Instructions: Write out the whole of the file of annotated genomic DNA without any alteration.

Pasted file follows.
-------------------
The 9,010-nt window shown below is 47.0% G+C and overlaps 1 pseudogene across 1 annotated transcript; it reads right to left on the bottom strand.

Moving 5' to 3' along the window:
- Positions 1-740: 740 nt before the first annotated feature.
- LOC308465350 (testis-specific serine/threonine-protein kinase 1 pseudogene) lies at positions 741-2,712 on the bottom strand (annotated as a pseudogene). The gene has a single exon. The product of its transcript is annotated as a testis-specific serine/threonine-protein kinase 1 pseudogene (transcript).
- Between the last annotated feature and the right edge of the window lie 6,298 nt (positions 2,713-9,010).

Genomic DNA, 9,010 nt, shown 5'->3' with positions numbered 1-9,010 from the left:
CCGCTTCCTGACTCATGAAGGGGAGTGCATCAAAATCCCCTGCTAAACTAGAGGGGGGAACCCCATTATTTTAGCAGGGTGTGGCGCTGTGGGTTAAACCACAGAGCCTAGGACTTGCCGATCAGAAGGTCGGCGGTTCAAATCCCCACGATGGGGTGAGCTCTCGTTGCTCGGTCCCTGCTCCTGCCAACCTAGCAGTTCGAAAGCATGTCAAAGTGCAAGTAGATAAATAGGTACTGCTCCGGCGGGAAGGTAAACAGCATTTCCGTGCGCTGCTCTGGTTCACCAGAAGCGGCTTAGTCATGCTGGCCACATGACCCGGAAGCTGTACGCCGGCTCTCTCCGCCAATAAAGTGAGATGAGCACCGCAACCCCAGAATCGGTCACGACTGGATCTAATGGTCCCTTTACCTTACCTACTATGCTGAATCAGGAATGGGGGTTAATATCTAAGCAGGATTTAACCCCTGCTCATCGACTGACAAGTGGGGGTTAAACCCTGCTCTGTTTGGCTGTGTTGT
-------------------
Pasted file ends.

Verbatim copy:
The 9,010-nt window shown below is 47.0% G+C and overlaps 1 pseudogene across 1 annotated transcript; it reads right to left on the bottom strand.

Moving 5' to 3' along the window:
- Positions 1-740: 740 nt before the first annotated feature.
- LOC308465350 (testis-specific serine/threonine-protein kinase 1 pseudogene) lies at positions 741-2,712 on the bottom strand (annotated as a pseudogene). The gene has a single exon. The product of its transcript is annotated as a testis-specific serine/threonine-protein kinase 1 pseudogene (transcript).
- Between the last annotated feature and the right edge of the window lie 6,298 nt (positions 2,713-9,010).

Genomic DNA, 9,010 nt, shown 5'->3' with positions numbered 1-9,010 from the left:
CCGCTTCCTGACTCATGAAGGGGAGTGCATCAAAATCCCCTGCTAAACTAGAGGGGGGAACCCCATTATTTTAGCAGGGTGTGGCGCTGTGGGTTAAACCACAGAGCCTAGGACTTGCCGATCAGAAGGTCGGCGGTTCAAATCCCCACGATGGGGTGAGCTCTCGTTGCTCGGTCCCTGCTCCTGCCAACCTAGCAGTTCGAAAGCATGTCAAAGTGCAAGTAGATAAATAGGTACTGCTCCGGCGGGAAGGTAAACAGCATTTCCGTGCGCTGCTCTGGTTCACCAGAAGCGGCTTAGTCATGCTGGCCACATGACCCGGAAGCTGTACGCCGGCTCTCTCCGCCAATAAAGTGAGATGAGCACCGCAACCCCAGAATCGGTCACGACTGGATCTAATGGTCCCTTTACCTTACCTACTATGCTGAATCAGGAATGGGGGTTAATATCTAAGCAGGATTTAACCCCTGCTCATCGACTGACAAGTGGGGGTTAAACCCTGCTCTGTTTGGCTGTGTTGT